Analytics firm Splunk is making machine learning central to the next generation of its enterprise solution, and claims it performs 20 times faster than before.
Splunk's platform drills into the machine-to-machine data generated by big companies to help them identify weak spots and boost operations and performance.
It has around 14,000 customers, which include healthcare providers, financial services firms like Nasdaq and Black Rock, and retailers such as John Lewis.
In a bid to woo more businesses, the latest release of its Enterprise solution, launched today at its annual conference in Washington, comes with added algorithms.
"We're now natively embedding machine learning into everything we're doing," Guillaume Aymé, IT markets evangelist, told The Register. "The machine learning package will help customers make better decisions."
The overall aim is to offer more insights into the data generated by companies' machines and help them boost performance, but Splunk also hopes that by making the tech native across all its products, it will appeal to smaller firms that might not usually go for the tech.
"We're trying to lower the bar of entry for organisations to use machine learning without having to hire data scientists," Aymé said. "They just want it to work, they don't need to know how it works underneath."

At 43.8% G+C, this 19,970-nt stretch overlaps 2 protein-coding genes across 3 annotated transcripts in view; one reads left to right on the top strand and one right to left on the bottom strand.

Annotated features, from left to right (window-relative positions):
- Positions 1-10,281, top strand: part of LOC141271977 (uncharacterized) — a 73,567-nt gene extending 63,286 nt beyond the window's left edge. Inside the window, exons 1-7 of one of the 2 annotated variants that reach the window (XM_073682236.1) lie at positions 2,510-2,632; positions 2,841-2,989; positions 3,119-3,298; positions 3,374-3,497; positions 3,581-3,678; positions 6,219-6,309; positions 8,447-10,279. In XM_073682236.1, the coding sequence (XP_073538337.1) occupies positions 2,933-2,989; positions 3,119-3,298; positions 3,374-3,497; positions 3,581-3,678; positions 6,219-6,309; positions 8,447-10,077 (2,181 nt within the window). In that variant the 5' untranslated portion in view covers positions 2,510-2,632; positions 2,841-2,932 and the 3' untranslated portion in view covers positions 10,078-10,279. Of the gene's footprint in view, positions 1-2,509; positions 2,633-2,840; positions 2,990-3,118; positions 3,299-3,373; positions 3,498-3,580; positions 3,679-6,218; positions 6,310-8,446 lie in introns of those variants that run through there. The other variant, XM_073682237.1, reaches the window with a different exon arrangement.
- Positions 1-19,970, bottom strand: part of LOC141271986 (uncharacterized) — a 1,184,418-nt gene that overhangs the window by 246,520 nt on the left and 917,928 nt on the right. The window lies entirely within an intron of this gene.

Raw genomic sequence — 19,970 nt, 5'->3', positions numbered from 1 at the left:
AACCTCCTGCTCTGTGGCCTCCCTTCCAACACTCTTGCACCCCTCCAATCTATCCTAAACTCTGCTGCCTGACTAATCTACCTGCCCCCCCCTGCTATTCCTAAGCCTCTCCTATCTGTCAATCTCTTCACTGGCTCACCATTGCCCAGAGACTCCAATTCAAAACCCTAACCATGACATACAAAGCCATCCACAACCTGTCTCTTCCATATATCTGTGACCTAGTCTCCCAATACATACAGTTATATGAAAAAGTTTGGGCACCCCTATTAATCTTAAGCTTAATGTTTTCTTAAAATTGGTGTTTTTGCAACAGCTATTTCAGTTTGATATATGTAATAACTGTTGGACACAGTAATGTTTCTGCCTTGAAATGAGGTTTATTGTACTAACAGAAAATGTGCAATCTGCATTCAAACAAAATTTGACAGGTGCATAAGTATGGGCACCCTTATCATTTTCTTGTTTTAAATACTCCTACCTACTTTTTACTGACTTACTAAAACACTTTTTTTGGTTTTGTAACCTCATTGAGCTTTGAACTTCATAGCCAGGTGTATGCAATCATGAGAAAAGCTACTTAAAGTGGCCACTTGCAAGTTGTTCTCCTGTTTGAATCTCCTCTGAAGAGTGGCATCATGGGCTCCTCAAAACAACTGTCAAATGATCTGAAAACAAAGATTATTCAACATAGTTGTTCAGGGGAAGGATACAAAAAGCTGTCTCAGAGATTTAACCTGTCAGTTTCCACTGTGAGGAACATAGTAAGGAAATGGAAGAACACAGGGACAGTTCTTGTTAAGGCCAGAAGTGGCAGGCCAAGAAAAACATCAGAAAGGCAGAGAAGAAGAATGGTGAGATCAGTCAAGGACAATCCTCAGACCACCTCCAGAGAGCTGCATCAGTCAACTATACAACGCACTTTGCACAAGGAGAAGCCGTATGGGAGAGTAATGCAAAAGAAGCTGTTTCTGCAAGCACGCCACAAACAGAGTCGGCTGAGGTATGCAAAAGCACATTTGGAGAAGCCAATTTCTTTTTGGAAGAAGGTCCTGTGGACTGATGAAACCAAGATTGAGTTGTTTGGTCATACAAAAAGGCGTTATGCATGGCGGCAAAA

Machine learning will now be rolled into the latest versions of its products, with Splunk saying the solutions are focused on specific pain points like fraud and cloud monitoring.
For instance, User Behaviour Analytics helps detect insider trading and potential security breaches by searching for anomalies, such as someone logging on when they shouldn't be.
Meanwhile, its IT Service Intelligence product uses machine learning to distinguish between a "normal" anomaly – for examples banks might expect to see a surge in use at the end of the month – and one where performance needs to be improved.
The other big change for Splunk Enterprise 7.0 is improved metrics, which will allow customers to better analyse values, such as temperature. The firm claims the change will speed up monitoring and alerting by "at least" 20 times.
"If you think of Internet of Things devices, they're dumb, they're just sending out numbers. We're allowing customers to analyse that data much more easily," said Aymé. ®